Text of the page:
Monthly Archives: June 2012

Clod Crushers and Cucumber Straighteners

This is not what you (probably) think it is. It is, in fact, a glass cucumber straightener from the mid-nineteenth century, invented by George Stephenson, who also happened to build the first public railway line in the world.

Endangered Cake Museum

I learned of the existence of the world’s first and, to the best of my knowledge, only cake museum in the same moment as I heard the shocking news that its continued survival is under threat due to budget problems in the Los Angeles Unified School District. IMAGE: Frances Kuyper and part of her cake […]

Lunch: An Urban Invention

Lunch may be the second meal of the day today, but it was the last of the three daily meals to rise above its snack origins to achieve that status. IMAGE: “Lunch” entry in A Dictionary of the English Language, Samuel Johnson, London: J. and P. Knapton; J. and T. Longman, 1755. NYPL, Rare Book […]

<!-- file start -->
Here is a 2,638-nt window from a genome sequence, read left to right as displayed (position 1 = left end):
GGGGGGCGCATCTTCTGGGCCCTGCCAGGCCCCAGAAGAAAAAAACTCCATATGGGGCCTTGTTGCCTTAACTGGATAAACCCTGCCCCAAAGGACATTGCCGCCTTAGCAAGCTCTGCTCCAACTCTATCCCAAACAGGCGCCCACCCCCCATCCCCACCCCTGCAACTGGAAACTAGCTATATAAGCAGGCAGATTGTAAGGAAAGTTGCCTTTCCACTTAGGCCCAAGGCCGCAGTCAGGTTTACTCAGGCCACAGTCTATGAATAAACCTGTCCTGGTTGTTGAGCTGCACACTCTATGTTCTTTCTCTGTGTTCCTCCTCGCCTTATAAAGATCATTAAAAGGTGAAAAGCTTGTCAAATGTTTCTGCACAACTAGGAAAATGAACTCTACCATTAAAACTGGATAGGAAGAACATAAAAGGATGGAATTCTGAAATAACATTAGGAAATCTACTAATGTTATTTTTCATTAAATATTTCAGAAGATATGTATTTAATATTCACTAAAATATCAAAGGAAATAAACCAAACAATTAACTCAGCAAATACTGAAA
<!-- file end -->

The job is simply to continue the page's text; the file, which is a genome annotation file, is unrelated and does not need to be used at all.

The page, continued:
Urban Probiotics

For many, the consumption of probiotic supplements is already a daily routine — a regular, intentional, and frequently yogurt-based effort to re-design our intestinal flora. This makes sense: the five hundred (or so) different species of bacteria living inside our guts have an important influence on everything from our ability to digest certain foods to our emotional well-being and behaviour.

Travels with Venue

Site visits and interviews have formed the basis of many of my favourite posts on Edible Geography over the years, whether it be documenting a trip to the mushroom tunnel of Mittagong in Australia or discussing the particular flavour and effervescence of Antarctic ice cores with climatologist Paul Mayewski. I’m thrilled, then, to announce the launch of a new project, Venue, in which Geoff Manaugh of BLDGBLOG and I will travel around North America combining the two formats.